In the classification of finite simple groups, groups of Lie type are a set of infinite families of simple lie groups. These are the other infinite families besides te cyclic groups and alternating groups.

A decent list at: https://en.wikipedia.org/wiki/List_of_finite_simple_groups, https://en.wikipedia.org/wiki/Group_of_Lie_type is just too unclear. The groups of Lie type can be subdivided into:

- Chevalley groups
- TODO the rest

The first in this family discovered were a subset of the Chevalley groups $A_{n}(q)$ by Galois: $PSL(2,p)$, so it might be a good first one to try and understand what it looks like.

TODO understand intuitively why they are called of Lie type. Their names $A_{n}$, $B_{n}$ seem to correspond to the members of the classification of simple Lie groups which are also named like that.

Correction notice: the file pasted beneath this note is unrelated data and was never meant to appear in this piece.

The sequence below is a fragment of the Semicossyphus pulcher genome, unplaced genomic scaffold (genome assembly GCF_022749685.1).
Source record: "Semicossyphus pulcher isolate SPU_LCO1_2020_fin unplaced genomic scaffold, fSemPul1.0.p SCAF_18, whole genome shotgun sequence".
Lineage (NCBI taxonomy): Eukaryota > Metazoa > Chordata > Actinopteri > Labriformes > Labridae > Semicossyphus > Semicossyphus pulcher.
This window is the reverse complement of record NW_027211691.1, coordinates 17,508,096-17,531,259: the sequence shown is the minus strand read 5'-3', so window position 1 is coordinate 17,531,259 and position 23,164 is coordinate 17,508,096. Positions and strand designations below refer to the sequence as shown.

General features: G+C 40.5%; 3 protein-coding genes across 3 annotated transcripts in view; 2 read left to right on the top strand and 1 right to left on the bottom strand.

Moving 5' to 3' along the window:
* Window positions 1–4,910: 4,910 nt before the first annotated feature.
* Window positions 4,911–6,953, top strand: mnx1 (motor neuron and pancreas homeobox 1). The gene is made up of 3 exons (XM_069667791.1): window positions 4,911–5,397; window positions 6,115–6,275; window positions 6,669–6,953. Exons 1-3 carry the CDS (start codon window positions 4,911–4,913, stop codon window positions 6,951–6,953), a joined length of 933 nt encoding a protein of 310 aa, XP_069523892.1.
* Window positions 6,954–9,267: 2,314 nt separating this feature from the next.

But they are of course related to Lie groups, and as suggested at Video 88. "Yang-Mills 1 by David Metzler (2011)" part 2, the continuity actually simplifies things.

- Classification of finite simple groups | 186, 949, 23
- Classification of finite groups | 69, 1k, 27
- Normal subgroup | 149, 1k, 30
- Quotient group | 51, 2k, 33
- Subgroup | 0, 2k, 35
- Group | 0, 5k, 89
- Algebra | 0, 8k, 171
- Mathematics | 17, 28k, 633
- Ciro Santilli's Homepage | 262, 218k, 4k